“He was—taken. I’m here to get him back.”

“Who took him?”

“One of your enemies took him,” I said. “Speaking of which, what do you have against the T’Klee?”

“The T’Klee?”

“You know—the ones that look like cats. The ones you’re busy murdering. You were on Earth long enough to know about cats, right?”

“Remember the rules,” I admonished.

“There may have been a few accidents here and there,” Jacques conceded. “Not that it matters. The T’Klee are a vile species. An affront to nature. The less of them in the universe the better.”

“What? Come on. What could you have against such simple creatures?”

“I will give credit where credit is due,” Jacques said. “Once upon a time the T’Klee, as you call them, had wonderful technology, some of it their own, some of it not. But they weren’t very good at sharing. I think they hid something that I am looking for here. Tell me, Wildebear Barnabus J., where did you find this quantum portal of yours?”

“You mean to say you’re here on a treasure hunt? Holding the citizens of this planet hostage until you find what you’re looking for? What will you do if you don’t find it?”

Jacques stared at me dolefully with its lone eye. “I’ve enjoyed talking to you,” it said. It may even have meant it. “But this is taking too long.” There was an edge to its voice that didn’t promise good things.

I was instantly on my guard. “Too long for what?”

“To learn what you know.” Jacques produced the slender wand from behind its back. It wrapped the wand in one of its thick tentacles and waved it rhythmically back and forth in front of my face. Tiny green sparkles of light drifted off the tip of the wand into the darkness beyond.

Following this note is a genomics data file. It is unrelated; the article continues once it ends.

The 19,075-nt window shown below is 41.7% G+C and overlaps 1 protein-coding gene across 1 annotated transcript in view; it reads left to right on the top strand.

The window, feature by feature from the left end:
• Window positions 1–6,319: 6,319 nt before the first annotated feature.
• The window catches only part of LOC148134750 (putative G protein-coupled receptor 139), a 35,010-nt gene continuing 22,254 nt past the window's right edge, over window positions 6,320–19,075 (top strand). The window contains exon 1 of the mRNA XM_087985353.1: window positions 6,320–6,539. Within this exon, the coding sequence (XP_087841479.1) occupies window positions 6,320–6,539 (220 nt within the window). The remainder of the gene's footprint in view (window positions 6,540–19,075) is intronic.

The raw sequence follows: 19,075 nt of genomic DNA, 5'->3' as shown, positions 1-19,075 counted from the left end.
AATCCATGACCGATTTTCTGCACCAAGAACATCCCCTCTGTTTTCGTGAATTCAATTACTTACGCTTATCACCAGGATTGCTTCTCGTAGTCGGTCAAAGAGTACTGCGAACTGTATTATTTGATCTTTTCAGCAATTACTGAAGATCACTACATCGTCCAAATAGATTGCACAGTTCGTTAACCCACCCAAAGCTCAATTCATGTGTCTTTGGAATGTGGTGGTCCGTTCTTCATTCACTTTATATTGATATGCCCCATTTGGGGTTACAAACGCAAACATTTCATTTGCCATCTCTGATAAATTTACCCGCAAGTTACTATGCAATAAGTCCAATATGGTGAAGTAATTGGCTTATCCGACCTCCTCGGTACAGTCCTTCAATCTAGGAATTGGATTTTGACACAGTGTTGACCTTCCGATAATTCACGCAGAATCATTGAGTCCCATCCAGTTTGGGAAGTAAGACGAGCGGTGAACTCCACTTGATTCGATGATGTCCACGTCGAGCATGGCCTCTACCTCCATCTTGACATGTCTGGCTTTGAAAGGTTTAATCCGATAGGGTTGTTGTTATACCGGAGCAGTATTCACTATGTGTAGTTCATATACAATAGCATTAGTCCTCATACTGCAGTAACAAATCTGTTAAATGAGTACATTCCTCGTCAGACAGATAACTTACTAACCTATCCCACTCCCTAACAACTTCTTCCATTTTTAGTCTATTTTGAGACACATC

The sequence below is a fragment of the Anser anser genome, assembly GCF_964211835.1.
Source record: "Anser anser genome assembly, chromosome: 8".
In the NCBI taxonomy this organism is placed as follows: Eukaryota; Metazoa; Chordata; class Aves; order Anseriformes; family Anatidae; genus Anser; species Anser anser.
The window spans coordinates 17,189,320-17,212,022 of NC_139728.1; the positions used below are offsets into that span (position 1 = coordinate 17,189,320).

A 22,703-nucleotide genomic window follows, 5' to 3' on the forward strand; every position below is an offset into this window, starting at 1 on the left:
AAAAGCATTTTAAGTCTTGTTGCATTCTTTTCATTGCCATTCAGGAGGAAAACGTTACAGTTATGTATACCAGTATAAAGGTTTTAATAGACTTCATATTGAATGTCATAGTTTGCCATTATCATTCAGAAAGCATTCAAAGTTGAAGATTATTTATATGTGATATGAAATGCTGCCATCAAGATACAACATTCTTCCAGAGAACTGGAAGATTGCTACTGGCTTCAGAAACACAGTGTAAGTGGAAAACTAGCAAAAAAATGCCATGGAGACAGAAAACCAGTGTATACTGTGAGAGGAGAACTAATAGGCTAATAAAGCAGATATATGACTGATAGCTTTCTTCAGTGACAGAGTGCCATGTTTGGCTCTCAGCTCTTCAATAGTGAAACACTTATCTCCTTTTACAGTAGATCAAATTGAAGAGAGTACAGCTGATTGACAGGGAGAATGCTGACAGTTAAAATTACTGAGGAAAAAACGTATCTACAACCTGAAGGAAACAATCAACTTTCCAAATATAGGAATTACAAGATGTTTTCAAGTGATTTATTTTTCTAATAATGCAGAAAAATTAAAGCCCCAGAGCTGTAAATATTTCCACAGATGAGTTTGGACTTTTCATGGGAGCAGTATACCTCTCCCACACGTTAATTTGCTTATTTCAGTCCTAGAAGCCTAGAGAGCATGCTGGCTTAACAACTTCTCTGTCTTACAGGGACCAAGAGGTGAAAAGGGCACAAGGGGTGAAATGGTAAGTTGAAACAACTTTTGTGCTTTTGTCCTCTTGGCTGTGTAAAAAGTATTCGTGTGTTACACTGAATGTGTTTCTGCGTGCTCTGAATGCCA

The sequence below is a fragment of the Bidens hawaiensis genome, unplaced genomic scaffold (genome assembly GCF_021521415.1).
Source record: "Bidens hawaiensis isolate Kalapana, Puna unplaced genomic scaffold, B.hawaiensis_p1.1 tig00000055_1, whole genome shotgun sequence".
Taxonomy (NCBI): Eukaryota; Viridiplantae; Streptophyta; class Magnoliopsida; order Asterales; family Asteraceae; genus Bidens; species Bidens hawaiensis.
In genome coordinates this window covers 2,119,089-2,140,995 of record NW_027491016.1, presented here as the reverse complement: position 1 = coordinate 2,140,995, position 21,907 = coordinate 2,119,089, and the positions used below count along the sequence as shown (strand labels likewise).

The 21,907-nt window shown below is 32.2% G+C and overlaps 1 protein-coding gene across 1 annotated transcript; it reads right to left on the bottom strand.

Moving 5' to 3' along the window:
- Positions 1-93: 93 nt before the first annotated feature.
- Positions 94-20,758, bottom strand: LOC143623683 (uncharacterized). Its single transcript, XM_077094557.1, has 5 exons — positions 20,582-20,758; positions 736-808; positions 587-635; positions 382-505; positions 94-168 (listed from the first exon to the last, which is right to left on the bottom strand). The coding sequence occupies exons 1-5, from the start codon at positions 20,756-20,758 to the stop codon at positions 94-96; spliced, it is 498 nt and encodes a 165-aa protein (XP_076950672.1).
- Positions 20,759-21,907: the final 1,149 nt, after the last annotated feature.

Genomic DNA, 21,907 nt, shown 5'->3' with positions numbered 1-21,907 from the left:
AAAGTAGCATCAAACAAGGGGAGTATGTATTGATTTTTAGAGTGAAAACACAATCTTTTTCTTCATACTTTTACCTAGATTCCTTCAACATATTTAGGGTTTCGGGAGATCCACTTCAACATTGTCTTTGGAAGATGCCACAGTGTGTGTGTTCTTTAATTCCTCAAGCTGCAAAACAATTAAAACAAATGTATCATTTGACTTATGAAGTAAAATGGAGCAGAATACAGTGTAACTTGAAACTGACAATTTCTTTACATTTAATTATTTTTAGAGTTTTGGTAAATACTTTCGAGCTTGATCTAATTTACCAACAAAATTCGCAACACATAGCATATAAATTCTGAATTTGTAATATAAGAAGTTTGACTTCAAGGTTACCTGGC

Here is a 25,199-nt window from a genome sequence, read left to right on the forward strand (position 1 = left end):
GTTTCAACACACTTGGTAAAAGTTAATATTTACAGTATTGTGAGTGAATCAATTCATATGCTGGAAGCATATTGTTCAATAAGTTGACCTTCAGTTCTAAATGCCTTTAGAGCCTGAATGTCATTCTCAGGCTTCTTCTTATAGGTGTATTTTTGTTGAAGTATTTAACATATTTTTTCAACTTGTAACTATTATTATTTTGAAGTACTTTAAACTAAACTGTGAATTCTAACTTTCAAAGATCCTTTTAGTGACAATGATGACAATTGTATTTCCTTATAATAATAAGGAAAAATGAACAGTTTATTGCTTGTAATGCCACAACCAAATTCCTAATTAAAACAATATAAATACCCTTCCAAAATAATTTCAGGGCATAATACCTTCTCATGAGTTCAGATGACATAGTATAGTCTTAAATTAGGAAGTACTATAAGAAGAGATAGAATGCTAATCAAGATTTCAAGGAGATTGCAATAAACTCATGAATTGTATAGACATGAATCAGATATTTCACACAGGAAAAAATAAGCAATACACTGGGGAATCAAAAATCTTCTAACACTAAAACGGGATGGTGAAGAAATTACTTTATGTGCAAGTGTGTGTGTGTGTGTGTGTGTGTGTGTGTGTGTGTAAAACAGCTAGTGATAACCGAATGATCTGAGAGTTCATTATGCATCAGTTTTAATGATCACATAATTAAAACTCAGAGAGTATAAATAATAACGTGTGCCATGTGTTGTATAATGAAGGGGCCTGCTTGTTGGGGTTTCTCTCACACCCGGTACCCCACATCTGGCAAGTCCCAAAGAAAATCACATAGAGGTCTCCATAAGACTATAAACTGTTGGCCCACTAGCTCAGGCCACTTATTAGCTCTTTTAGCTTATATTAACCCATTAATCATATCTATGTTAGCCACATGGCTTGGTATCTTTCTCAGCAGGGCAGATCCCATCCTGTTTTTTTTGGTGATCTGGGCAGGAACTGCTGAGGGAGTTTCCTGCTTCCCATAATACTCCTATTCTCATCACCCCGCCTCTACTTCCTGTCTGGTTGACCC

“I don’t know anything,” I told the Necronian, bracing myself for pain.

“You know that much, at least,” Jacques observed.

If I could survive Mind Snoop, I could survive anything, I told myself, though I didn’t really believe it. Jacques touched me gently on the forehead with the wand. My brain exploded into a billion shards of pain. Against which, I discovered, there was no bracing oneself.

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What makes your featured book a must-read?

A Time and a Place is for fans of books unlike anything they’ve ever read before. An unlikely hero travels through a mysterious portal to save a nephew who does not want to be saved, and who he doesn’t even particularly like, in a unique tale by turns comic and tragic. Publishers Weekly calls it “thoughtful, eloquent, and messy.” Deedra on Goodreads writes it “was so well written and intriguing I did not want to put it down!”

Giveaway –

Enter to win a $15 Amazon gift card:

Open Internationally.

Runs October 11 – October 19, 2023. Winner will be drawn on October 20, 2023.

Author Biography:

Joe Mahoney worked full-time for the Canadian Broadcasting Corporation for thirty-five years. He spent a decade making radio plays, working with some of the finest actors, directors, and writers in Canada. In 2007, Joe left production to join the CBC management team. There, he managed broadcast maintenance teams. the eastern real estate portfolio, and spent his final year as Operations Manager for Nova Scotia. He retired from the CBC in 2023 and now writes full time. Joe has also worked as a story editor on multiple radio, television and film projects. Joe’s debut novel, A Time and a Place, was published on October 1st 2017 by Five Rivers Press. His memoir, a behind-the-scenes glimpse of working at CBC Radio, Adventures in the Radio Trade, was published on August 1st 2023. He is a member of SF Canada, Canada’s National Association of Speculative Fiction Professionals, and SFWA, the Science Fiction & Fantasy Writers Association. He lives in Riverview, NB, with his wife, Lynda, their Sheltie, Wendy, and their Siberian Forest Cat, Lily.

Social Media Links:

Twitter: @ilanderz